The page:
Questions about the Khadr case
RE: Omar Khadr
Any trial lawyer worth his salt, following depositions, will write a letter to the client setting forth an opinion as to the potential conclusions of a trial judge or jury based on the established facts.
One of the considerations in this case might be the application of the Supreme Court of Canada decision capping an award for general damages for catastrophic injuries at $400,000, which having regard to inflation now approximates $1 million-plus.
The clients in this case are the citizens of Canada and have right to know. Ergo, I refute any claim to solicitor/ client privilege.
I’m unaware whether the suit was commenced during the Harper regime and question why lawyers employed by the Ministry of Justice were deemed inadequate to act on behalf of the people of Canada. The $5 million in legal fees needs to be questioned. Given the Supreme Court of Canada ruling, I doubt issue of liability could seriously be in question. As to the damages, I need to be convinced Mr. Khadr should be treated differently than any other citizen of Canada who has suffered catastrophic injuries. As to punitive damages, my recollection is that, if granted, they might represent 10 to 15 per cent of general damages.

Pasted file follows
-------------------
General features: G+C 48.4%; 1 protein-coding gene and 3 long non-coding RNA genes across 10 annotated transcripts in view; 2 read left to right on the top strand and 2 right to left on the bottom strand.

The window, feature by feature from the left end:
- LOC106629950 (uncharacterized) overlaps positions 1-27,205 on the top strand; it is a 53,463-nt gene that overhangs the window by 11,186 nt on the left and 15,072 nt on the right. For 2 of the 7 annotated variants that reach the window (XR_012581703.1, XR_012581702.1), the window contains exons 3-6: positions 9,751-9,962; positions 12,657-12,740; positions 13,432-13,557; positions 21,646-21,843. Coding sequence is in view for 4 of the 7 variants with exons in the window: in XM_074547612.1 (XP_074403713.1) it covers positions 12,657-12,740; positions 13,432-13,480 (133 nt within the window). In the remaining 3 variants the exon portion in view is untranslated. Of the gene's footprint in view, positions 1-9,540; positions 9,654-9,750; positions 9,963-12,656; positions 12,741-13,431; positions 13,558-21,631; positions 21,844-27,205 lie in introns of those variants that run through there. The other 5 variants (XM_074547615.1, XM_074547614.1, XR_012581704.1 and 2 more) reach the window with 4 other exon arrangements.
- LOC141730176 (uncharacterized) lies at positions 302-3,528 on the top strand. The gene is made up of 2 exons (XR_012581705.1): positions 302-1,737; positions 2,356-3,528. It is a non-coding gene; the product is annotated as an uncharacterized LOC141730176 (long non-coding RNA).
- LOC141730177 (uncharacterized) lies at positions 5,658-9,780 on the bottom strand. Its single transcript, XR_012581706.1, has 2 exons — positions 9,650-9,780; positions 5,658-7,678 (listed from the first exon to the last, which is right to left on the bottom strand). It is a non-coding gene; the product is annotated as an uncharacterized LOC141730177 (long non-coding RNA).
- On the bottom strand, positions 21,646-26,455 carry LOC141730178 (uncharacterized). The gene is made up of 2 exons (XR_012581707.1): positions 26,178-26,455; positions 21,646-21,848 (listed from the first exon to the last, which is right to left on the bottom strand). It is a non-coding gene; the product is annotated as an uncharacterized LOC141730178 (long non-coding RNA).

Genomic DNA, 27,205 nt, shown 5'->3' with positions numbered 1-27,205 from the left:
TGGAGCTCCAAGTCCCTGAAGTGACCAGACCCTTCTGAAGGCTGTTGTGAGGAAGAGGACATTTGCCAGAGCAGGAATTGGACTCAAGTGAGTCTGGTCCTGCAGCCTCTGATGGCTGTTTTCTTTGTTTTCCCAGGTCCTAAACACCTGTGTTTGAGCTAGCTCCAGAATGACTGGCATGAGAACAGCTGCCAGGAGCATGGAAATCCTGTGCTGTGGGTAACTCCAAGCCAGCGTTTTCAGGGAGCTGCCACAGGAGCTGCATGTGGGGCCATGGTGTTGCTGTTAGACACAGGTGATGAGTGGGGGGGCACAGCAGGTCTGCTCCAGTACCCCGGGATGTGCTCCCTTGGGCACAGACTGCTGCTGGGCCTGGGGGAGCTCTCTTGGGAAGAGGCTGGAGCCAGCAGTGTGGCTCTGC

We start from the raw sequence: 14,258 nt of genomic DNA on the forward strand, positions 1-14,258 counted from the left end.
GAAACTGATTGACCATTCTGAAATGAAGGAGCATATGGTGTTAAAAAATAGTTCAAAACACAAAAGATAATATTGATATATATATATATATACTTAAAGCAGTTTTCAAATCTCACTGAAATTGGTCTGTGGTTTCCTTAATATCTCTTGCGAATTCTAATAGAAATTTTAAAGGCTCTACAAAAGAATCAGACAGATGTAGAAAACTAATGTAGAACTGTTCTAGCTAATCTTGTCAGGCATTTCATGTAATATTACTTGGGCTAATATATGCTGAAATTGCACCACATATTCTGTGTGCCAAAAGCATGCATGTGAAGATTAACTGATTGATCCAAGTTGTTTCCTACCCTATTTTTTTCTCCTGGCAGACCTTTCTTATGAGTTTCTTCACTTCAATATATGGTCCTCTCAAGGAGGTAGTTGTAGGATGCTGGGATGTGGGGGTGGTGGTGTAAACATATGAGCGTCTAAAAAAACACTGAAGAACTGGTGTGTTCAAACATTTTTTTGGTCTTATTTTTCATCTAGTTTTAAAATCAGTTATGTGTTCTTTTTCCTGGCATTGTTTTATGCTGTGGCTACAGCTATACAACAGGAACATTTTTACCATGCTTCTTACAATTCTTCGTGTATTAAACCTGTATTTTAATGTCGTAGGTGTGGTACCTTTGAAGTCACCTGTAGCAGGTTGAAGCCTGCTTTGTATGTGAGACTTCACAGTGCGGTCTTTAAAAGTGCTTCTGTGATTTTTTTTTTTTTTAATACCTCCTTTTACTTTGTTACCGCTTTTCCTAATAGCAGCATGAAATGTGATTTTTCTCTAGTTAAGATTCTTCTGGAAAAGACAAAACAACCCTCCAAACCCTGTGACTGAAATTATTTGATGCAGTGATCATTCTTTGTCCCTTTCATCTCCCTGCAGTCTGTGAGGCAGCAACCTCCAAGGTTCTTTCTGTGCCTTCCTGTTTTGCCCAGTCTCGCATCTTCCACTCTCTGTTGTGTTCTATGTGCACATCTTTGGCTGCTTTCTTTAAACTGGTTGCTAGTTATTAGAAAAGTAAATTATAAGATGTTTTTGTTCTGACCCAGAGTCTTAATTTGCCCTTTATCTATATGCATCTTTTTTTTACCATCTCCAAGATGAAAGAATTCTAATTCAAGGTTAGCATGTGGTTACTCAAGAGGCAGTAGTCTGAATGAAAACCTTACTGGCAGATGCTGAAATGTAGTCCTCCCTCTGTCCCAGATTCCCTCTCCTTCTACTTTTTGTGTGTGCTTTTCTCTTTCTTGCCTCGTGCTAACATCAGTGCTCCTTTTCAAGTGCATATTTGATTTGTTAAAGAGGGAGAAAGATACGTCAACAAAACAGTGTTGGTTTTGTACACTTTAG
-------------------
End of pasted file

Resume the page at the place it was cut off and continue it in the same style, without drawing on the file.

Hopefully answers to these and other questions will be forthcoming and Canada’s good name will never again be tarnished by the use of torture. Bill Dandie, Hamilton